Some of the views expressed by commentators in your article on the University of Oxford/National Council for Graduate Entrepreneurship's Entrepreneurial University Leadership Programme constitute a considerable misinterpretation of its concept and practice ("Managers get down to business", 26 November).
Sir David Watson rightly and understandably expresses fears that the "entrepreneurial concept" underpinning the programme will not be generous enough to be "sympathetic to the irreducible public purposes of higher education".
However, the programme is specifically designed to meet this concern. It employs a definition of entrepreneurship far removed from the narrow business/commercial focus of many conventional models.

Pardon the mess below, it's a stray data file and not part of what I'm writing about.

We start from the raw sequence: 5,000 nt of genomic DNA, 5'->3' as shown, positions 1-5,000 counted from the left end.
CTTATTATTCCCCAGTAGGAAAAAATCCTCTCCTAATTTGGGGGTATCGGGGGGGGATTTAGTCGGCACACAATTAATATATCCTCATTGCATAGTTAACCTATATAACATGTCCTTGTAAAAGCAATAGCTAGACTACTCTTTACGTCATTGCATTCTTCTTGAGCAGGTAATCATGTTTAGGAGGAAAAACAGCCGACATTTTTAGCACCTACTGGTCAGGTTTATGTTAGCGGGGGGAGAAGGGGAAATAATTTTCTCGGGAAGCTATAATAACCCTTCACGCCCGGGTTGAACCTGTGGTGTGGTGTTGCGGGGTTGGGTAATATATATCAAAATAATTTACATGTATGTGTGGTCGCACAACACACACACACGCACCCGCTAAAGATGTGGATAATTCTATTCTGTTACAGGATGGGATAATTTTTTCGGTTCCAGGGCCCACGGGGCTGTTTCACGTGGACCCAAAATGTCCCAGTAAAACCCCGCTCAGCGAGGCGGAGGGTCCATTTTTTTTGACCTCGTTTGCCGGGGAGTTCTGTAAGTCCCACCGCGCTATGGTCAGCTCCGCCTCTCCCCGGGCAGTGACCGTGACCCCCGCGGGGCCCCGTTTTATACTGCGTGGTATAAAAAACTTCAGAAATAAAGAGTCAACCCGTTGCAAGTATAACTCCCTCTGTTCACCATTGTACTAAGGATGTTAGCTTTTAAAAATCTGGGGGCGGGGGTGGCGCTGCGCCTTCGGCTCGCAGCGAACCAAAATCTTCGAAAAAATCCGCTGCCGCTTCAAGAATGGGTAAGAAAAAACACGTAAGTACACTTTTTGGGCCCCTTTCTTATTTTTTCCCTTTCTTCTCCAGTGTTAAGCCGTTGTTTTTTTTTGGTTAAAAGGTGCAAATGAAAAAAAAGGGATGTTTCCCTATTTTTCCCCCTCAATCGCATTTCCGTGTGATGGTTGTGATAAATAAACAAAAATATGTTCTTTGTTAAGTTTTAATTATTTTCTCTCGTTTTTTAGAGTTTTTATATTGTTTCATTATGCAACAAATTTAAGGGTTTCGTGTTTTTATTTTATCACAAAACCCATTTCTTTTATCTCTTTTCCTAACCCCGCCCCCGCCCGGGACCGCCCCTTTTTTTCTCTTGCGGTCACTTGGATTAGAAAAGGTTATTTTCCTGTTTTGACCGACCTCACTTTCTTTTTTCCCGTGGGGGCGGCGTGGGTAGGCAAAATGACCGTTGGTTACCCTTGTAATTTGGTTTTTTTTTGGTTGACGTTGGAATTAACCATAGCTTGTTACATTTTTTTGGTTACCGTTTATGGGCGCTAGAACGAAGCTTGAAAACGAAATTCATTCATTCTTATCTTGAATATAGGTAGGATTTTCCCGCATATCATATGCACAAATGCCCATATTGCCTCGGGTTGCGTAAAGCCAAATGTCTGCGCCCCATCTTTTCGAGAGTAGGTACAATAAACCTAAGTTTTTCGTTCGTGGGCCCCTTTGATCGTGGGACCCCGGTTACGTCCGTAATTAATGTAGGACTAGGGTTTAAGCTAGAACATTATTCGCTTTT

Lewis Elton interprets the programme as being about something that in fact it explicitly rejects - that universities are there "to make money" and "ought to be more like businesses". Of course, higher education will have to look beyond the public purse in the future, but in ways that safeguard its essential autonomy.
The focus of the programme is on entrepreneurial-organisational design and individual empowerment to innovate at all levels of the university, using the best international concepts and practice; it is very far from employing a corporate or conventionally managerial business model.
Allan Gibb, Durham University
Pegram Harrison, University of Oxford